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Priests, teachers and Instagram: the week in statistics

How much does it cost to live? How much are we saving? How long do we have to get a job? And plenty more…

Camelot's lottery draw manager John Willan shows off the UK's lottery balls before the first ever draw in 1994.
Camelot's lottery draw manager John Willan shows off the UK's lottery balls before the first ever draw in 1994.
Image: Sean Dempsey/PA Archive

EVERY WEEK, TheJournal.ie offers you a selection of statistics and numerical nuggets to help you digest the week that has just passed.

3,000 – The number of extra secondary school teachers the government will need to hire by 2025, according to the TUI, which says the growth in population will mean need for extra teachers simply to keep up. The union also this week threatened to ballot for strike action if the government tried to cut teachers’ allowances.

690 – The combined number of votes received in Dáil and Seanad elections last year by Diarmaid Ó Cadhla. We don’t know how much he spent on his elections because he refuses to disclose statements. In fact, he’s demanding that he be prosecuted for not doing so – because he says election laws are unconstitutional.

130 - The estimated number of times that Apple could have bought Instagram for, using only the cash it has on hand around the world. The tech manufacturer has around $30 billion on hand in the US, and another $100bn tied up around the world, which it can’t really get at for fear of a hefty tax bill.

152,881 - The number of times that Facebook could have bought a lock of Michael Collins’ hair instead of buying Instagram. A lock of The Big Fellow’s hair is being auctioned next month and is expected to reach between €3,000 and €5,000.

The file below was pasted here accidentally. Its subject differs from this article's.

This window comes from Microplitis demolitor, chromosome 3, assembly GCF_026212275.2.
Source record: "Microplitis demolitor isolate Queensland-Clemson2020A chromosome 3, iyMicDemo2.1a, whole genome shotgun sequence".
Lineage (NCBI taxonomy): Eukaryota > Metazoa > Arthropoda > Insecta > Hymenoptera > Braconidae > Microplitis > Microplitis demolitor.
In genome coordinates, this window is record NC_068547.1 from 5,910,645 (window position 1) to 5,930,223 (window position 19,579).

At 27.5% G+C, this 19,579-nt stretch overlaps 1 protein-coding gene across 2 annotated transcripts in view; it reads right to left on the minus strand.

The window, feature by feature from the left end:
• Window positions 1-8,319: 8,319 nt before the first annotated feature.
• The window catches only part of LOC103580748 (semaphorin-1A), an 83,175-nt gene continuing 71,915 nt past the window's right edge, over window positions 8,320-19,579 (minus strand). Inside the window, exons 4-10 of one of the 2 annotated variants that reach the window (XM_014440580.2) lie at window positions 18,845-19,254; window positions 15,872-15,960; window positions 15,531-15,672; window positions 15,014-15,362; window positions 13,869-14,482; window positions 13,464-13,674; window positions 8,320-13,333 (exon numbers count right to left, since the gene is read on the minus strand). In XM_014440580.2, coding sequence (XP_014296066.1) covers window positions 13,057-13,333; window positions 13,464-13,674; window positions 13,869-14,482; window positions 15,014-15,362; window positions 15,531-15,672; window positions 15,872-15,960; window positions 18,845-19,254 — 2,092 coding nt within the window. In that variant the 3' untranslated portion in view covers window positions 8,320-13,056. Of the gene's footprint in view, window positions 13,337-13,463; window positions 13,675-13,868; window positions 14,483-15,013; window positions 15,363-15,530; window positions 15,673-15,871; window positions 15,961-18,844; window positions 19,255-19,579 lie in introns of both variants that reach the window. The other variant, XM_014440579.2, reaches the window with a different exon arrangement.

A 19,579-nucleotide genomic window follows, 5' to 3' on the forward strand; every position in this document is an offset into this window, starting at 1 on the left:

39 out of 40 – The number of Iarnród Éireann trains which arrived within 10 minutes of the advertised time in the first quarter of 2012. That, the rail company says, is the most punctual its services have ever been.

135 miles – The distance that the MS Balmoral had managed to travel away from Ireland before having to turn around again. The ship, retracing the ill-fated journey of the RMS Titanic, turned around when a passenger had a suspected heart attack.

55 per cent – 11 out of 20 people reckon they’re saving less than they ought to, according to a study published on Tuesday. 19 per cent of people try to put away €200 or more per month.

92 years - The age that Charles Manson will be the next time he’s offered a chance to seek parole. The mass-murderer didn’t show for a hearing this week, and won’t get another hearing for 15 years.

€30 – The amount that insurers claim they have to add to the price of every motor insurance policy, in order to cover the costs incurred by the actions of uninsured drivers.

12 hours – The amount of time for which a perfectly live baby lay in a morgue in Argentina. Doctors said the child had been stillborn and the baby was only found when its mother – who wasn’t let see it after she gave birth – insisted on seeing it.

87 per cent – The proportion of Irish Catholics who believe priests should be allowed to marry, according to a survey commissioned by the Association of Catholic Priests. 77 per cent say women should be eligible for the priesthood.

2.2 per cent - The amount by which the cost of living rose in the 12 months to March 2012. Education prices are up by 9.4 per cent in that year.

€0 – The amount spent by the Department of the Taoiseach on make-up for Enda Kenny since he took office. That’s in comparison to the €441 per week that Bertie Ahern spent during his 11 years of power.

6 seconds – The amount of time that a busy recruiter will spend reading your CV if there’s a large number of applicants for a job. Here’s what they’ll take in in that time.

Check out our previous ‘In numbers’ pieces >

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About the author:

Gavan Reilly

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